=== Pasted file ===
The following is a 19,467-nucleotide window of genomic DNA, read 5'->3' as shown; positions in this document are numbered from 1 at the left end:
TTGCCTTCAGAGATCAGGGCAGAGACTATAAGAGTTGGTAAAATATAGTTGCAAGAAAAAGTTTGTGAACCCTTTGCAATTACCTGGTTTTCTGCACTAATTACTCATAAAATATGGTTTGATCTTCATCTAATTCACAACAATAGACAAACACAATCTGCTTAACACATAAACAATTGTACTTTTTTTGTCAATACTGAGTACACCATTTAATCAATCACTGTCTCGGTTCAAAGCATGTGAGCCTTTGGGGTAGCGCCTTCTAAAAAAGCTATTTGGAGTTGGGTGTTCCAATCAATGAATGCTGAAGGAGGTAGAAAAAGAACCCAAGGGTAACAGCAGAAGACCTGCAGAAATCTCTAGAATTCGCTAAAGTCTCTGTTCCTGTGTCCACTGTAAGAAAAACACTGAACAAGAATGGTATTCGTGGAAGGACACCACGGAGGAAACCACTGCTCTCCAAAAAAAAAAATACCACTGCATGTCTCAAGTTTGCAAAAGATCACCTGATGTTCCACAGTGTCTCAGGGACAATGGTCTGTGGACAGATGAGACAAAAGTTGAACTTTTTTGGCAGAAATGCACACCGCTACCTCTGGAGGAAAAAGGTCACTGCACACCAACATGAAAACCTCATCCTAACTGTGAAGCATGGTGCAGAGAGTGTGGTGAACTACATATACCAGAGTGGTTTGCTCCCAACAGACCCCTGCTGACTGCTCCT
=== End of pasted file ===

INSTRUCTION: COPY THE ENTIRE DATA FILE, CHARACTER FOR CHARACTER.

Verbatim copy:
The following is a 19,467-nucleotide window of genomic DNA, read 5'->3' as shown; positions in this document are numbered from 1 at the left end:
TTGCCTTCAGAGATCAGGGCAGAGACTATAAGAGTTGGTAAAATATAGTTGCAAGAAAAAGTTTGTGAACCCTTTGCAATTACCTGGTTTTCTGCACTAATTACTCATAAAATATGGTTTGATCTTCATCTAATTCACAACAATAGACAAACACAATCTGCTTAACACATAAACAATTGTACTTTTTTTGTCAATACTGAGTACACCATTTAATCAATCACTGTCTCGGTTCAAAGCATGTGAGCCTTTGGGGTAGCGCCTTCTAAAAAAGCTATTTGGAGTTGGGTGTTCCAATCAATGAATGCTGAAGGAGGTAGAAAAAGAACCCAAGGGTAACAGCAGAAGACCTGCAGAAATCTCTAGAATTCGCTAAAGTCTCTGTTCCTGTGTCCACTGTAAGAAAAACACTGAACAAGAATGGTATTCGTGGAAGGACACCACGGAGGAAACCACTGCTCTCCAAAAAAAAAAATACCACTGCATGTCTCAAGTTTGCAAAAGATCACCTGATGTTCCACAGTGTCTCAGGGACAATGGTCTGTGGACAGATGAGACAAAAGTTGAACTTTTTTGGCAGAAATGCACACCGCTACCTCTGGAGGAAAAAGGTCACTGCACACCAACATGAAAACCTCATCCTAACTGTGAAGCATGGTGCAGAGAGTGTGGTGAACTACATATACCAGAGTGGTTTGCTCCCAACAGACCCCTGCTGACTGCTCCT